31

I've got a filesystem which has a couple million files and I'd like to see a distribution of file sizes recursively in a particular directory. I feel like this is totally doable with some bash/awk fu, but could use a hand. Basically I'd like something like the following:

1KB: 4123
2KB: 1920
4KB: 112
...
4MB: 238
8MB: 328
16MB: 29138
Count: 320403345

I feel like this shouldn't be too bad given a loop and some conditional log2 filesize foo, but I can't quite seem to get there.

Related Question: How can I find files that are bigger/smaller than x bytes?.

6 Answers 6

36

This seems to work pretty well:

find . -type f -print0 | xargs -0 ls -l | awk '{size[int(log($5)/log(2))]++}END{for (i in size) printf("%10d %3d\n", 2^i, size[i])}' | sort -n

Its output looks like this:

         0   1
         8   3
        16   2
        32   2
        64   6
       128   9
       256   9
       512   6
      1024   8
      2048   7
      4096  38
      8192  16
     16384  12
     32768   7
     65536   3
    131072   3
    262144   3
    524288   6
   2097152   2
   4194304   1
  33554432   1
 134217728   4
where the number on the left is the lower limit of a range from that value to twice that value and the number on the right is the number of files in that range.

5
  • I edited your answer to use find instead of ls so that it was recursive and didn't do any directory counting. Anyone want to take a crack at prettying up the left hand column output?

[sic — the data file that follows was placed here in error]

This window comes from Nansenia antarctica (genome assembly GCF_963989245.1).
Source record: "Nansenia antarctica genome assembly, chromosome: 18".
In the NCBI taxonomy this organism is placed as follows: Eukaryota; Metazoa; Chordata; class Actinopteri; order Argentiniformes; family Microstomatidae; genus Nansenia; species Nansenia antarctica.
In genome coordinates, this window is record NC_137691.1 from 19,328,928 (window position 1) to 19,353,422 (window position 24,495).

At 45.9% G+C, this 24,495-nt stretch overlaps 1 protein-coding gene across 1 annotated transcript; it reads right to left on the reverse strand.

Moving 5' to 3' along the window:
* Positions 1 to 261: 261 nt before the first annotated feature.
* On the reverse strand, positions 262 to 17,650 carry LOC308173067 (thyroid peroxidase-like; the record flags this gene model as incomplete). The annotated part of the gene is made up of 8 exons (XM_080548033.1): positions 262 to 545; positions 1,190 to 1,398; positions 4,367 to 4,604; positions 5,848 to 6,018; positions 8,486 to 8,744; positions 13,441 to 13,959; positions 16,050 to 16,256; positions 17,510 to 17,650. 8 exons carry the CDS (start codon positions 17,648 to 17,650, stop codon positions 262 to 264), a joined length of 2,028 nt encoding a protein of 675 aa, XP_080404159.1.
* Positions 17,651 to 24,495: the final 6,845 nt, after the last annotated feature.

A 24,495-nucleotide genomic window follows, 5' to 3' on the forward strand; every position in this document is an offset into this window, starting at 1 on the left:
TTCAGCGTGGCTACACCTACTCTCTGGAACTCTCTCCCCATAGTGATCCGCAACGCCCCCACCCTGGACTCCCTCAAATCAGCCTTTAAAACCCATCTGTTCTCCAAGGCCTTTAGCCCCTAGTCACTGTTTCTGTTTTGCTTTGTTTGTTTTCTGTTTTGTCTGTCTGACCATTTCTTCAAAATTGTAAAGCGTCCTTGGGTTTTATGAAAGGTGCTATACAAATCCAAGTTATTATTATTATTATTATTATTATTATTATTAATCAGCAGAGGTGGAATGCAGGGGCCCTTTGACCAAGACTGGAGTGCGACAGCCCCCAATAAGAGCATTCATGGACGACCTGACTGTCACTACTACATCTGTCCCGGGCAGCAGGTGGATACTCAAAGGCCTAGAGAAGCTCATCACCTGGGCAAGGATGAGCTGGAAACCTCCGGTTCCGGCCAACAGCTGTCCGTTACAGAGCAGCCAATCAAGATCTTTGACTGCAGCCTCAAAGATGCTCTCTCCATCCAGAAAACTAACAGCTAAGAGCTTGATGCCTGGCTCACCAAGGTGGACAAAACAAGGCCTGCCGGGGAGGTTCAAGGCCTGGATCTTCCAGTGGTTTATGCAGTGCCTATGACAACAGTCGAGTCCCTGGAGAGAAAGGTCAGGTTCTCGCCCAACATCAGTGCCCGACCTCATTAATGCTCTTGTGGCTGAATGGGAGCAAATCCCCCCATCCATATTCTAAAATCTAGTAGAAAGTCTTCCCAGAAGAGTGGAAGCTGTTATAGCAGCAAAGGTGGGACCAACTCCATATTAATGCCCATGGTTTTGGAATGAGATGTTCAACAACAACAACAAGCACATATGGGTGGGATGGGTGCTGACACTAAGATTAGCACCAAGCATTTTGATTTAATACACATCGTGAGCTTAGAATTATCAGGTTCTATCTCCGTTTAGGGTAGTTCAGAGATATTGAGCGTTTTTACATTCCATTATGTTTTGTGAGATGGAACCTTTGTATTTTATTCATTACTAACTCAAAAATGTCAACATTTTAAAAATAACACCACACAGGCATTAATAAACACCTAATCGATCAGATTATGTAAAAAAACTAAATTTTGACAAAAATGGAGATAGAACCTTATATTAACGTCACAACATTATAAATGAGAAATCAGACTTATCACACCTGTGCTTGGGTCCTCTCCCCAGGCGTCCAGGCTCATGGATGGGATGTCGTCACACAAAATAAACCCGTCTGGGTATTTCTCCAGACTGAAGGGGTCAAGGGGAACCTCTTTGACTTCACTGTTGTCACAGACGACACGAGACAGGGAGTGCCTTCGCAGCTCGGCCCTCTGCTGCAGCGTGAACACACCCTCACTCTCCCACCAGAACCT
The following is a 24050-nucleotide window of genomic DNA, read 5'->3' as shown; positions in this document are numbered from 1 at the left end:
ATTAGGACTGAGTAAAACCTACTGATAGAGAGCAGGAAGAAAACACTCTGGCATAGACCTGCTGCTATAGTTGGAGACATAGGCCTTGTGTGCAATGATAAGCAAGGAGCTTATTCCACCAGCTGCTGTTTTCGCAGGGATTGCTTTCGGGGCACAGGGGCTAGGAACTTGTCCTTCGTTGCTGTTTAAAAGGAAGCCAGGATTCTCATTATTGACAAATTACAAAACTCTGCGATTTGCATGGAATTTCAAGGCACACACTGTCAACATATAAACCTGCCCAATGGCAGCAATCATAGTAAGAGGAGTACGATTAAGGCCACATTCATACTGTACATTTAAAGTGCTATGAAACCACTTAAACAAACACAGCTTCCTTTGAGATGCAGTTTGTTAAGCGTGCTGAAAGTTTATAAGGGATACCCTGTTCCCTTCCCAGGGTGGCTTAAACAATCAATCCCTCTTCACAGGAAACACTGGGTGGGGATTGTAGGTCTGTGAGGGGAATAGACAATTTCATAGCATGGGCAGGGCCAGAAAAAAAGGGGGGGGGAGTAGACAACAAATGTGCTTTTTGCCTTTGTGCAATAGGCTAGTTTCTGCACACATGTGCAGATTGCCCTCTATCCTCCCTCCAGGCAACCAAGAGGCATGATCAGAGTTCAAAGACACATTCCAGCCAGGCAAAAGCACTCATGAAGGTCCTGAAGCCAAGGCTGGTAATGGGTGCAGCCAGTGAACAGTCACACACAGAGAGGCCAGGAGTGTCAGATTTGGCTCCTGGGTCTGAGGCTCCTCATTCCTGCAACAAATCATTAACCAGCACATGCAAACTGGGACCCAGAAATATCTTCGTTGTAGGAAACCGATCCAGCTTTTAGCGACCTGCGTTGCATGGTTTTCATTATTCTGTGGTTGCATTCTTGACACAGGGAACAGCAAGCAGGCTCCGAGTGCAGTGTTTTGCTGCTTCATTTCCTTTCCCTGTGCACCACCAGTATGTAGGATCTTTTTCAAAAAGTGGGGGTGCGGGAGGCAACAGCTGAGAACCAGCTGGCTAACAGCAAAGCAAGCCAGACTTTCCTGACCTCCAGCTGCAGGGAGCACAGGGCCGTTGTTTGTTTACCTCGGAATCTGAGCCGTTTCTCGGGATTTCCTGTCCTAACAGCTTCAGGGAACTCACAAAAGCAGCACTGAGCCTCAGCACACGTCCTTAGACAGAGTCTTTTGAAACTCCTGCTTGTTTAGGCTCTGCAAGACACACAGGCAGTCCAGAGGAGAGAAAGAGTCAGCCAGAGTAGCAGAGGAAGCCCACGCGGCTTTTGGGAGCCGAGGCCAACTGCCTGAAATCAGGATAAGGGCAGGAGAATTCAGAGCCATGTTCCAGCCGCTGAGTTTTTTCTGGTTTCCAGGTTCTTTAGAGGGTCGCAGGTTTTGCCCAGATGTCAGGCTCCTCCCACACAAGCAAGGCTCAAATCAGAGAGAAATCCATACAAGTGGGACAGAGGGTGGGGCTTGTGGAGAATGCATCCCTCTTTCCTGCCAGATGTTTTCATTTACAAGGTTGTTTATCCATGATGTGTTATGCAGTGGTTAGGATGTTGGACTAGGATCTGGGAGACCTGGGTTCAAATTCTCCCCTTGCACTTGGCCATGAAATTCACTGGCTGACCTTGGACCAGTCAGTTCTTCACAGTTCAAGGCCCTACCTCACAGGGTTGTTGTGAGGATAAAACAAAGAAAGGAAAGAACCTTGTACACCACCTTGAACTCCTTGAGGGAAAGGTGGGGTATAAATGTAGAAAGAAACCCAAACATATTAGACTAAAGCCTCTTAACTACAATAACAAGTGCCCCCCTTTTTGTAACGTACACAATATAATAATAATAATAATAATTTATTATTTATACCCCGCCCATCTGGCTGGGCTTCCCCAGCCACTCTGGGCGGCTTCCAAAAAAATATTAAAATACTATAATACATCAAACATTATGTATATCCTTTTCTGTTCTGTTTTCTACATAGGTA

– notpeter
    Mar 13, 2013 at 20:49
  • But the original question was about "distribution of file sizes in a particular directory", so it's not OK to change the ls to a find. I'm putting it back the way it was.
    – garyjohn
    Mar 13, 2013 at 21:15
  • @notpeter: Sorry, I didn't recognize you as the author of the question. I changed my answer to make it search recursively. On my system, though, using xargs is significantly faster than -exec, so I used that method.
    – garyjohn
    Mar 13, 2013 at 23:01
  • 1
    No worries. Now we can just delete our comments are pretended it was always the right answer. ;)
    – notpeter
    Mar 14, 2013 at 16:29
  • Instead of parsing ls's output, you may use stat --printf "%s\n" nsemail.eml to get the file size.
    – audeoudh
    Dec 1, 2021 at 10:48
24

Based on garyjohn's answer, here is a one-liner, which also formats the output to human readable:

find . -type f -print0 | xargs -0 ls -l | awk '{ n=int(log($5)/log(2)); if (n<10) { n=10; } size[n]++ } END { for (i in size) printf("%d %d\n", 2^i, size[i]) }' | sort -n | awk 'function human(x) { x[1]/=1024; if (x[1]>=1024) { x[2]++; human(x) } } { a[1]=$1; a[2]=0; human(a); printf("%3d%s: %6d\n", a[1],substr("kMGTEPYZ",a[2]+1,1),$2) }'

Here is the expanded version of it:

find . -type f -print0                                                   \ 
 | xargs -0 ls -l                                                        \
 | awk '{ n=int(log($5)/log(2));                                         \
          if (n<10) n=10;                                                \
          size[n]++ }                                                    \
      END { for (i in size) printf("%d %d\n", 2^i, size[i]) }'           \
 | sort -n                                                               \ 
 | awk 'function human(x) { x[1]/=1024;                                  \
                            if (x[1]>=1024) { x[2]++;                    \